Revenue Minister Judith Collins has today welcomed the release of an officials’ issues paper on the taxation of employee share schemes for start-up companies.
“Employee share schemes are an important remuneration tool for start-ups as they can assist companies to both attract and retain talented staff. However, it is equally important that employee share schemes are taxed like any other form of remuneration.
Generally, employees who receive free or discounted shares from their employer are taxed on that benefit when they acquire the shares. If the employee is receiving a large proportion of their remuneration in this way, paying the tax can be difficult. Even valuing the shares can be difficult, if the company is in the early stages of development.
The officials’ issues paper, Taxation of employee share schemes: start-up companies sets out proposed deferral rules aimed specifically at start-up companies with employee share schemes.
The deferral rules would delay the time when the employee recognises income from the benefit. Generally the employee would not have income unless and until the shares are sold or listed on a stock exchange. There would be a seven year limit on the deferral.
“Shares in start-up companies can often be difficult to value or sell, making it hard for employees to meet their tax liabilities when they become the full owner of the shares. Deferring the taxing point should ease that problem,” says Ms Collins.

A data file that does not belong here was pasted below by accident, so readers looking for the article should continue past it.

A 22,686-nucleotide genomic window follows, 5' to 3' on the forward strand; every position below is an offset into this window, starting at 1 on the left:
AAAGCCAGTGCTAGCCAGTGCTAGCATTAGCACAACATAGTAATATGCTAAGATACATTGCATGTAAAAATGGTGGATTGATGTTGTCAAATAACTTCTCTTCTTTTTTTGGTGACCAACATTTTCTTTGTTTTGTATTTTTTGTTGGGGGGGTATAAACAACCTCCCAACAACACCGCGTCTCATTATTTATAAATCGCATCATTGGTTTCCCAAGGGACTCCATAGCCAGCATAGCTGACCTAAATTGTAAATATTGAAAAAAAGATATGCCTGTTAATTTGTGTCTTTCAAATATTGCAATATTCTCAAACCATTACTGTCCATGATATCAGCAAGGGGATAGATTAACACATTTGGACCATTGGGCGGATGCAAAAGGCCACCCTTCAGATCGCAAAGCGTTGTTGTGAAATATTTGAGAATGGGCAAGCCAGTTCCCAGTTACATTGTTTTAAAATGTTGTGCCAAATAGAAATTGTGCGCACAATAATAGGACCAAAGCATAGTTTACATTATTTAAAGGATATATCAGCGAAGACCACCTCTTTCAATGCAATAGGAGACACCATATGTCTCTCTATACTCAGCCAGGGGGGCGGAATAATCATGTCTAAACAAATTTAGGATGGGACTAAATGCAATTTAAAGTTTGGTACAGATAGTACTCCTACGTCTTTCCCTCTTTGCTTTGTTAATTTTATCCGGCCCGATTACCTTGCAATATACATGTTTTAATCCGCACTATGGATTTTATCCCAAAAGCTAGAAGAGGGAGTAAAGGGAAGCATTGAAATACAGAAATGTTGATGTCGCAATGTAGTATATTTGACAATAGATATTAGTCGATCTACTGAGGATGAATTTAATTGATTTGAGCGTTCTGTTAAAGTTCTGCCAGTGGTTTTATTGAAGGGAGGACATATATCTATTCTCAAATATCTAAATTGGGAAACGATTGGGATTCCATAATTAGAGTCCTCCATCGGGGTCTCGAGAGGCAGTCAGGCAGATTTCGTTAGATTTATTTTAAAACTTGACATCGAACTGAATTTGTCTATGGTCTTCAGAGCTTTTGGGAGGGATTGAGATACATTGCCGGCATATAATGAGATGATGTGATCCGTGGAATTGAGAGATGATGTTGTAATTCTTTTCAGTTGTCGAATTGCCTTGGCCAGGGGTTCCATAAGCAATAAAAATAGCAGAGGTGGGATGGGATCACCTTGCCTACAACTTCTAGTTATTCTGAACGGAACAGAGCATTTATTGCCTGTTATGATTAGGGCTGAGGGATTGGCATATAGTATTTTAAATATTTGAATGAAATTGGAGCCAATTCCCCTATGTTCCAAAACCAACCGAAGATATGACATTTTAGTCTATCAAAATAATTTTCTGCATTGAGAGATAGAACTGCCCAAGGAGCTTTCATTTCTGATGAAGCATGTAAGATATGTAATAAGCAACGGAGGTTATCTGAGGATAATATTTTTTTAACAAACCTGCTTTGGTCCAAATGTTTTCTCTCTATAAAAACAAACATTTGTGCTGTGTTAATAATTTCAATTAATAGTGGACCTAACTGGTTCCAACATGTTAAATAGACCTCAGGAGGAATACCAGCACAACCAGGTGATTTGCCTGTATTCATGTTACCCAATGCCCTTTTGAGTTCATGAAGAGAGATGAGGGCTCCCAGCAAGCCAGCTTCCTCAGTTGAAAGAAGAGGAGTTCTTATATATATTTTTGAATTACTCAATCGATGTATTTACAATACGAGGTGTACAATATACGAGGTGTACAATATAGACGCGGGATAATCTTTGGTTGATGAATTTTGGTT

The issues paper follows the development of new rules for taxing employee share schemes that were included the recently introduced Taxation (Annual Rates for 2017-18, Investment and Employment Income, and Remedial Matters) Bill. These recommendations:
- ensure that employee share scheme benefits are taxed in a similar way to equivalent cash remuneration
- prevent benefits equivalent to share options being provided tax free
- give employers a deduction matching the employee’s income
- expand and modernise the tax exemption for widely offered share schemes.
“The proposals contained in the issues paper are aimed at greater fairness without penalising start-ups,” Ms Collins says.
Submissions on the consultation document at, www.taxpolicy.ird.govt.nz close on 12 July 2017.